[Is the world] improved by technology? From the point of view of almost anything in this world that’s not a human being like you and me, the answer’s almost certainly No. You might get a few Yea votes from albino rabbits and gene-spliced tobacco plants. Ask any living thing that’s been around in the world since before the Greeks made up the word “technology,” like say a bristlecone pine or a coral reef.

It’s mostly the past’s things that will outlive us. Things that have already successfully lived a long time, such as the Pyramids, are likely to stay around longer than 99.9% of our things. It’s a bit startling to realize that it’s mostly our paper that will survive us as data, while our electronics will succumb to erasure, loss, and bit rot.

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A Nature Book From The Distant Future

Via Monster Brains, a glimpse at the breathtaking illustrations inside scientist/author/artist Dougal Dixon’s rare and much sought-after Man After Man: An Anthropology of the Future, a book exploring the many possible disturbing changes which humanity may undergo in the far future:

The book begins with the impact of genetic engineering. For 200 years modern humans morphed the genetics of other humans to create genetically-altered creatures. The aquamorphs and aquatics are marine humans with gills instead of lungs. One species – the vacuumorph – has been engineered for life in the vacuum of space. Its skin and eyes carry shields of skin to keep its body stable even without pressure. Civilization eventually collapses, with a few select humans escaping to colonize space. Other humans, the Hitek, become almost totally dependent on cybernetic technology.

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How Philip K. Dick Can Change Your Life

For the growing number of Dickheads among us, Trevor Smith’s recent article “I Understand Philip K. Dick” was a great reminder of how Dick’s writing contained such valuable human insight that to label it as just “science fiction” really doesn’t do it justice. Inspired by Trevor’s piece and the Terence McKenna essay his essay linked to, I went a mini PKD binge and turned up an interesting article and video at The Verge published during the PKD Festival in San Francisco last October. It’s worth checking out just for Jonathan Lethem’s intro…

There are a lot of ways to characterize a legacy.

You could start with numbers: 44 published novels, at least 121 short stories, and a dozen movie adaptations, most of them major Hollywood affairs — and then the expanding circle of influence that includes 12 Monkeys, eXistenz, and Eternal Sunshine of the Spotless Mind. Over $1 billion in film revenue…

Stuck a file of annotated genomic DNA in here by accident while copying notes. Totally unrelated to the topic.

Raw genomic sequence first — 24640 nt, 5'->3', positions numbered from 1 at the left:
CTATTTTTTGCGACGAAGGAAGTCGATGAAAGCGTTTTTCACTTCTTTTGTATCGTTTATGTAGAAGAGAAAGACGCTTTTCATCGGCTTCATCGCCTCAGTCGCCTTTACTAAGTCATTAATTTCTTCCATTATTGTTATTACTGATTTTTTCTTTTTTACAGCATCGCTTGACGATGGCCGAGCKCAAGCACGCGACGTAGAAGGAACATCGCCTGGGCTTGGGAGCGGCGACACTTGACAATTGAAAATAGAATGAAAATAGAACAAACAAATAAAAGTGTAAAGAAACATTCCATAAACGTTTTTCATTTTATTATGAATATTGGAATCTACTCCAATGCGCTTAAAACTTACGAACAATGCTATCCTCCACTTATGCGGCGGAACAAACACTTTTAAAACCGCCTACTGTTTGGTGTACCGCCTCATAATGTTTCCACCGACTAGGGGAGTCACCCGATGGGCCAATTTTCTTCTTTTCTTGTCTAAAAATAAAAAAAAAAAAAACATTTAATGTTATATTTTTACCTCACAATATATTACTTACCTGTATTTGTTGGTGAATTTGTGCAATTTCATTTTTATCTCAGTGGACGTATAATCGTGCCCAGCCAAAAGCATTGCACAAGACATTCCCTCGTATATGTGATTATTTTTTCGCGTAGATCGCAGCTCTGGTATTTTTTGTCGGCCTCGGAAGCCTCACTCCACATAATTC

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Jonathan Zap on the Singularity Archetype and Human Evolution


This episode of the Occult Sentinel Podcast with Joe Moore features Jonathan Zap giving a presentation at an event hosted by the Boulder “Spore” of the Evolver Network:

Jonathan Zap is an author, photographer, teacher, paranormal researcher and philosopher who has written extensively on psychology and contemporary mythology. Jonathan has done numerous radio and television interviews including four three-hour shows on Coast to Coast AM. Reality Sandwich, the popular online magazine, has published numerous of his articles. His book is titled Crossing the Event Horizon: Human Metamorphosis and the Singularity Archetype.

Jonathan Zap gives a talk titled “The Singularity Archetype and Human Evolution.” The talk is broad ranging and touches possible futures, SciFi, 2001: A Space Odyssey  Carl Jung, 2012, Near Death Experience, Rupture Plane Events, Out of Body Experiences, traveling through event horizons, Singularity, and much more.

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The Day of the Drones

Picture: US Air Force (PD)

For those who may be interested, here’s a  short story I wrote about drones kicking ass in the future.  Enjoy!

Tolerance has never brought civil war, intolerance has covered the earth with carnage.
-Voltaire

We have guided missiles and misguided men.
-Martin Luther King, Jr.

The Day of the Drones

Monday, August  10th, 2020

The father and son sat in the air-conditioned car during heavy morning traffic outside of downtown San Diego.  Through the smog the silver skyscrapers of that sweltering city could be seen snaring and pulsating in the haze.  Swelling the freeway were thousands of cars that crept along like termites in the heat of a vast mirage.  The hot sun rose high above the Cuyamaca mountain range as hoards of vehicles inched along the fuming, concrete inferno.  The searing traffic was unbearable.

“Jesus Christ,” the father sighed, “we’re stuck in a parking lot.”

From the back seat his son let out a moan of frustration, having expected that they would have reached their destination by now.  “How much farther?” his son asked.… Read the rest